By Isabel Wilkerson
The author won the 1994 Pulitzer Prize for Feature Writing for her reporting as Chicago bureau chief of The New York Times. The award made her the first black woman in the history of American journalism to win a Pulitzer Prize.
“By focusing on every day experiences rather than sweeping generalities, the book allowed me to see the insidious and pervasive nature of Jim Crow, how it affected every moment of every day, how no action could be too insignificant to be viewed as a threat to the social order and therefore to involve the risk of one’s life. I had no idea that it was illegal for black people to work outside the cotton fields or orange groves, nor did I have any idea it was so dangerous to leave the south. These lives and stories are deeply, deeply affecting.”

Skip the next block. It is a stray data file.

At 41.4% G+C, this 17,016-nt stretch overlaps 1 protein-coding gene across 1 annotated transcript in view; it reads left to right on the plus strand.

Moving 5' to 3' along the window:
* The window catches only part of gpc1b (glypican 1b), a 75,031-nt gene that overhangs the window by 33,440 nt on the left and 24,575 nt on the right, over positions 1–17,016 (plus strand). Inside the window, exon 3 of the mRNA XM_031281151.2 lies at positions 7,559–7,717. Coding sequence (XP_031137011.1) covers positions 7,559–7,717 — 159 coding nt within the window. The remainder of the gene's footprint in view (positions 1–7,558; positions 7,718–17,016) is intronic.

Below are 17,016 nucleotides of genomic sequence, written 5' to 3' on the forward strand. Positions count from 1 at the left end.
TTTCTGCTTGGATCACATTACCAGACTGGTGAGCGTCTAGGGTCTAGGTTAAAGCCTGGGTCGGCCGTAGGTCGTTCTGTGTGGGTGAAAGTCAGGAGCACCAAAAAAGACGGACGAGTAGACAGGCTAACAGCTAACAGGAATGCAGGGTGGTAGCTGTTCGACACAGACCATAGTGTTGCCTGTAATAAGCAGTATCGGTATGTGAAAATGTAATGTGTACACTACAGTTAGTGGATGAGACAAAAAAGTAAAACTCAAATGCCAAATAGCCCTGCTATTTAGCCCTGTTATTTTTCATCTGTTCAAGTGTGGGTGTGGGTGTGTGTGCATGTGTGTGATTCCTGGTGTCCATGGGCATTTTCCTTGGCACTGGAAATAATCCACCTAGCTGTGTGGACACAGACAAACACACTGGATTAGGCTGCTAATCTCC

Held at the Montague Public Library
1238 S. Winnebago St, Rockford, IL 61102:
First Meeting: Thursday, September 27, 2018 @ 6:00-7:45 pm. We will meet and discuss the 1st half of the book.
2nd Meeting: Thursday, October 25, 2018 @ 6:00-7:45 pm We will meet and discuss the 2nd half of the book.
Questions: Email: firstname.lastname@example.org
Sponsored by The Community Initiative for Racial and Social Justice
A Program of the Institute for the Oneness of Humanity, in partnership with Rockford Public Library